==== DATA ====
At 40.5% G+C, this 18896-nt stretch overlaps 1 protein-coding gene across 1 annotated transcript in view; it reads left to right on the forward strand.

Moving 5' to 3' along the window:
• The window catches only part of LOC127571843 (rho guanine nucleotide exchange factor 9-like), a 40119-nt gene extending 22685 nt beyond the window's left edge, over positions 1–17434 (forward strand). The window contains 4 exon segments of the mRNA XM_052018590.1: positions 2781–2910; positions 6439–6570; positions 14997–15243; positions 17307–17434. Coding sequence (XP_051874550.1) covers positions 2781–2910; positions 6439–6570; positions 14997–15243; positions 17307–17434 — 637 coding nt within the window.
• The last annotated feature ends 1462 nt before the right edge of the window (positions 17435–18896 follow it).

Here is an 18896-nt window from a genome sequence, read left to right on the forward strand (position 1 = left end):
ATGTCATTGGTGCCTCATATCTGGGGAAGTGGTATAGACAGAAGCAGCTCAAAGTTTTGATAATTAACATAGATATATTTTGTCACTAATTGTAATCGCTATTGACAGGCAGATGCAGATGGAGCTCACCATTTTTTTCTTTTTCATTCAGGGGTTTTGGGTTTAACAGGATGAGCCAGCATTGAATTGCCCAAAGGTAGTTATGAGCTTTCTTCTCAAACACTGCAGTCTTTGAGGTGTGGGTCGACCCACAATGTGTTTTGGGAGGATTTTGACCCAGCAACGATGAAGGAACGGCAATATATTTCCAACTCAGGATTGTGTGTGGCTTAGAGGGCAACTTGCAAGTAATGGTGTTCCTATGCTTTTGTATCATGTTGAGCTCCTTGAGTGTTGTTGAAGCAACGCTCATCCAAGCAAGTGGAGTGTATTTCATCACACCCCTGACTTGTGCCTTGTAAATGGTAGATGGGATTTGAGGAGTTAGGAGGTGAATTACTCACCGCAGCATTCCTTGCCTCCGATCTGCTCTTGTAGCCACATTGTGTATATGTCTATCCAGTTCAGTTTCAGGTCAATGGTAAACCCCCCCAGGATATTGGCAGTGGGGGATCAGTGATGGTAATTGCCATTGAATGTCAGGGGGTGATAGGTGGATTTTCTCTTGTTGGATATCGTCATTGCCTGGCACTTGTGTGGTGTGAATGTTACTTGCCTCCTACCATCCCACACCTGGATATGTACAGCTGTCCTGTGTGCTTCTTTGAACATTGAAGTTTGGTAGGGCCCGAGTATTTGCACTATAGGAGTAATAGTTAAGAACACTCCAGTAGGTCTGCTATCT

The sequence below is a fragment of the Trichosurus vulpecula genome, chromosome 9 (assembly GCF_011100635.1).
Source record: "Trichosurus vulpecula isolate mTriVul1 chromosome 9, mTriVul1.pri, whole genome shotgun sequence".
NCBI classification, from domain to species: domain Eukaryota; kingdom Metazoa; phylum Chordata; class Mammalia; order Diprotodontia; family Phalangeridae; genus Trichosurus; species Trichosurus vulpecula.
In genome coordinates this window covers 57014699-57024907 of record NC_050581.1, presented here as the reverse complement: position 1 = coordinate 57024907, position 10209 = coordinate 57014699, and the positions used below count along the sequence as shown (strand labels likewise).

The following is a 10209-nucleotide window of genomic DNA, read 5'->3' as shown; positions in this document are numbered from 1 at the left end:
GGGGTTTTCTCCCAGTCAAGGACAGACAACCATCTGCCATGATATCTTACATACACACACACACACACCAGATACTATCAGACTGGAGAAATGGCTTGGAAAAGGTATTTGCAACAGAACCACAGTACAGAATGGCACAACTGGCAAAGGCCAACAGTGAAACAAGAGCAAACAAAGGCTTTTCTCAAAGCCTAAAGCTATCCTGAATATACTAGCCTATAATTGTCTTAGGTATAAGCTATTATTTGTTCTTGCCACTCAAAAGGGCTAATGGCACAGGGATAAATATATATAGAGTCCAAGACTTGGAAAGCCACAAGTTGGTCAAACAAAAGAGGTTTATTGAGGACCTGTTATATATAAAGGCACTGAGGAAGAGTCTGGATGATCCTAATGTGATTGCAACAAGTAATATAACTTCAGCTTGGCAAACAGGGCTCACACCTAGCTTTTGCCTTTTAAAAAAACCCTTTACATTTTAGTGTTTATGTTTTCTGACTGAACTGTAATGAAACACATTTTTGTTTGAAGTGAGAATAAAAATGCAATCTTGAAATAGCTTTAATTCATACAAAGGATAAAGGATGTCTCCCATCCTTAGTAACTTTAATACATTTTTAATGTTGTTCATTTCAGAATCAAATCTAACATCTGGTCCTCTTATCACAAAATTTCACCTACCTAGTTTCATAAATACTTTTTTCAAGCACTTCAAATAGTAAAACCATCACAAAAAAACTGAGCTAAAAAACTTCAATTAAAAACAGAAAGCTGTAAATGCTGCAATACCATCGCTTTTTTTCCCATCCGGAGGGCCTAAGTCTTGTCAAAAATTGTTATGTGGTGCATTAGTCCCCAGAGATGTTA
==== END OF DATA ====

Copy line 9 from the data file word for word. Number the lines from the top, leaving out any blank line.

NCBI classification, from domain to species: domain Eukaryota; kingdom Metazoa; phylum Chordata; class Mammalia; order Diprotodontia; family Phalangeridae; genus Trichosurus; species Trichosurus vulpecula.